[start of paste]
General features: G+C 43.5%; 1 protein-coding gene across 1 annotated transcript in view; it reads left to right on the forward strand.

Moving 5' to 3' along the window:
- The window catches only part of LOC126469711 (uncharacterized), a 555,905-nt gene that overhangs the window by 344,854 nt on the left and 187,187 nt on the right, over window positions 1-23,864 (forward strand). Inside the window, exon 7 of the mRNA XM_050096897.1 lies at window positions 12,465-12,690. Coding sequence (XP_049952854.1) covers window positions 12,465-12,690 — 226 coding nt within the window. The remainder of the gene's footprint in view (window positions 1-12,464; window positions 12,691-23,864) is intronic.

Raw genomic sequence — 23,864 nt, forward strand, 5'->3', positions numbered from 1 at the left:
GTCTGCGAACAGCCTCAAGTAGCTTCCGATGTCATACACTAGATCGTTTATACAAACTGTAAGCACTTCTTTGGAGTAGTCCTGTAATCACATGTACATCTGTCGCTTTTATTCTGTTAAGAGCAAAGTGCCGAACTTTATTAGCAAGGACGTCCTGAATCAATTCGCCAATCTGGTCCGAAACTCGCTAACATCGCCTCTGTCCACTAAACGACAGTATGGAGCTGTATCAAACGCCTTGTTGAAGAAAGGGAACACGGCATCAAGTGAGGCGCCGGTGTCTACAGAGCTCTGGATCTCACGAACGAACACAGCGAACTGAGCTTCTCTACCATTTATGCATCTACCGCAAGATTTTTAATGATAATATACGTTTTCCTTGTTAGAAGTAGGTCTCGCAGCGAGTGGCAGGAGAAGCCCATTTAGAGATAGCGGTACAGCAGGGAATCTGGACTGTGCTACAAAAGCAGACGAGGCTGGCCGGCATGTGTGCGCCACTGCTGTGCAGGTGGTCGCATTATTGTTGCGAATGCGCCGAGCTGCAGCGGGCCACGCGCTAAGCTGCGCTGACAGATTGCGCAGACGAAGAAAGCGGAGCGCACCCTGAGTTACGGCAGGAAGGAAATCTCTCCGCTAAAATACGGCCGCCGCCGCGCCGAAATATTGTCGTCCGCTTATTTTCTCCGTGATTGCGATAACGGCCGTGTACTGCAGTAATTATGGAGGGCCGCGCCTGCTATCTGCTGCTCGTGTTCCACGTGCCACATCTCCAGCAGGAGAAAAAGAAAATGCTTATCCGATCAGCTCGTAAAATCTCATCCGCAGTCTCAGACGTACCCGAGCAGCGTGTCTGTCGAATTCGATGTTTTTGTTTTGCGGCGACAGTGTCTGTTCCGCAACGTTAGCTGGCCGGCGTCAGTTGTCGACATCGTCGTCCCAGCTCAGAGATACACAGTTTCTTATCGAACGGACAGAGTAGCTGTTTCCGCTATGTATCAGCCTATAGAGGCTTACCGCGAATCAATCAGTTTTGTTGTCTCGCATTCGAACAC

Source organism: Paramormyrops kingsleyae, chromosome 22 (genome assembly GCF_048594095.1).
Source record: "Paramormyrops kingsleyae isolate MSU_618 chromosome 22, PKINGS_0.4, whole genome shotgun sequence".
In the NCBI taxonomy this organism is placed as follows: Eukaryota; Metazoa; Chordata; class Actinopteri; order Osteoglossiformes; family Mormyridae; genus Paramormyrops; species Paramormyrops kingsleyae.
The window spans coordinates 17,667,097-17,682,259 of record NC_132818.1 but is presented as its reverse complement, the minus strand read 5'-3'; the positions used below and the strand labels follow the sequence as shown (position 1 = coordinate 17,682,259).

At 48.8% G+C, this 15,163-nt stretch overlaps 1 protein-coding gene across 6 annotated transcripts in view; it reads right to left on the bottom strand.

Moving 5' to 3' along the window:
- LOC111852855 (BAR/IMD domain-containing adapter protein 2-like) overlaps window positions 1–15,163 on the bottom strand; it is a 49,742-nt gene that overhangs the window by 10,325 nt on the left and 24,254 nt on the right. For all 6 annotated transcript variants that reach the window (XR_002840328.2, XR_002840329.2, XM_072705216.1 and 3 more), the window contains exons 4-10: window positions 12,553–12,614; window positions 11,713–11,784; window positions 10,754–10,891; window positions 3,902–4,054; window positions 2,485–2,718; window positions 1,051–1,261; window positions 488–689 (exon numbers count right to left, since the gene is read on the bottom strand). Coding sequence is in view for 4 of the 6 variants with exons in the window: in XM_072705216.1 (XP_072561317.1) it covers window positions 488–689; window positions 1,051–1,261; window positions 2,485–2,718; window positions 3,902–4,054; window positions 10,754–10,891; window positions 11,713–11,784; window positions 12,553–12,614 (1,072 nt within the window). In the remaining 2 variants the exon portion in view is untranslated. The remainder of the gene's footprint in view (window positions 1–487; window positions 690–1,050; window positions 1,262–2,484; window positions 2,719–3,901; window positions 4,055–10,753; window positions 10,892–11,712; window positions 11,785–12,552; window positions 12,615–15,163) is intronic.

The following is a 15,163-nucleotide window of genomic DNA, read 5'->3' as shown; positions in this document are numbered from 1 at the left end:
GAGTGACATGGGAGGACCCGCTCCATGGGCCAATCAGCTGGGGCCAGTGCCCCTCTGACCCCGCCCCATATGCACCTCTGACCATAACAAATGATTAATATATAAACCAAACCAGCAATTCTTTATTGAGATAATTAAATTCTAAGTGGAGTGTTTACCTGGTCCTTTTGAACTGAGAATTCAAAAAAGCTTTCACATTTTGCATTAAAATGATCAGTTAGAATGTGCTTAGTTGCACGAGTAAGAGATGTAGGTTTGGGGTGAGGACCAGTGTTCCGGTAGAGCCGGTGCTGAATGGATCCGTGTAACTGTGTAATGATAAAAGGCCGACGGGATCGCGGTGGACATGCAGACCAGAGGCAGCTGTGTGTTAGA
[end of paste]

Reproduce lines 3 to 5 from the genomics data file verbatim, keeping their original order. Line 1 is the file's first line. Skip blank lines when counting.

- The window catches only part of LOC126469711 (uncharacterized), a 555,905-nt gene that overhangs the window by 344,854 nt on the left and 187,187 nt on the right, over window positions 1-23,864 (forward strand). Inside the window, exon 7 of the mRNA XM_050096897.1 lies at window positions 12,465-12,690. Coding sequence (XP_049952854.1) covers window positions 12,465-12,690 — 226 coding nt within the window. The remainder of the gene's footprint in view (window positions 1-12,464; window positions 12,691-23,864) is intronic.

Raw genomic sequence — 23,864 nt, forward strand, 5'->3', positions numbered from 1 at the left:
GTCTGCGAACAGCCTCAAGTAGCTTCCGATGTCATACACTAGATCGTTTATACAAACTGTAAGCACTTCTTTGGAGTAGTCCTGTAATCACATGTACATCTGTCGCTTTTATTCTGTTAAGAGCAAAGTGCCGAACTTTATTAGCAAGGACGTCCTGAATCAATTCGCCAATCTGGTCCGAAACTCGCTAACATCGCCTCTGTCCACTAAACGACAGTATGGAGCTGTATCAAACGCCTTGTTGAAGAAAGGGAACACGGCATCAAGTGAGGCGCCGGTGTCTACAGAGCTCTGGATCTCACGAACGAACACAGCGAACTGAGCTTCTCTACCATTTATGCATCTACCGCAAGATTTTTAATGATAATATACGTTTTCCTTGTTAGAAGTAGGTCTCGCAGCGAGTGGCAGGAGAAGCCCATTTAGAGATAGCGGTACAGCAGGGAATCTGGACTGTGCTACAAAAGCAGACGAGGCTGGCCGGCATGTGTGCGCCACTGCTGTGCAGGTGGTCGCATTATTGTTGCGAATGCGCCGAGCTGCAGCGGGCCACGCGCTAAGCTGCGCTGACAGATTGCGCAGACGAAGAAAGCGGAGCGCACCCTGAGTTACGGCAGGAAGGAAATCTCTCCGCTAAAATACGGCCGCCGCCGCGCCGAAATATTGTCGTCCGCTTATTTTCTCCGTGATTGCGATAACGGCCGTGTACTGCAGTAATTATGGAGGGCCGCGCCTGCTATCTGCTGCTCGTGTTCCACGTGCCACATCTCCAGCAGGAGAAAAAGAAAATGCTTATCCGATCAGCTCGTAAAATCTCATCCGCAGTCTCAGACGTACCCGAGCAGCGTGTCTGTCGAATTCGATGTTTTTGTTTTGCGGCGACAGTGTCTGTTCCGCAACGTTAGCTGGCCGGCGTCAGTTGTCGACATCGTCGTCCCAGCTCAGAGATACACAGTTTCTTATCGAACGGACAGAGTAGCTGTTTCCGCTATGTATCAGCCTATAGAGGCTTACCGCGAATCAATCAGTTTTGTTGTCTCGCATTCGAACAC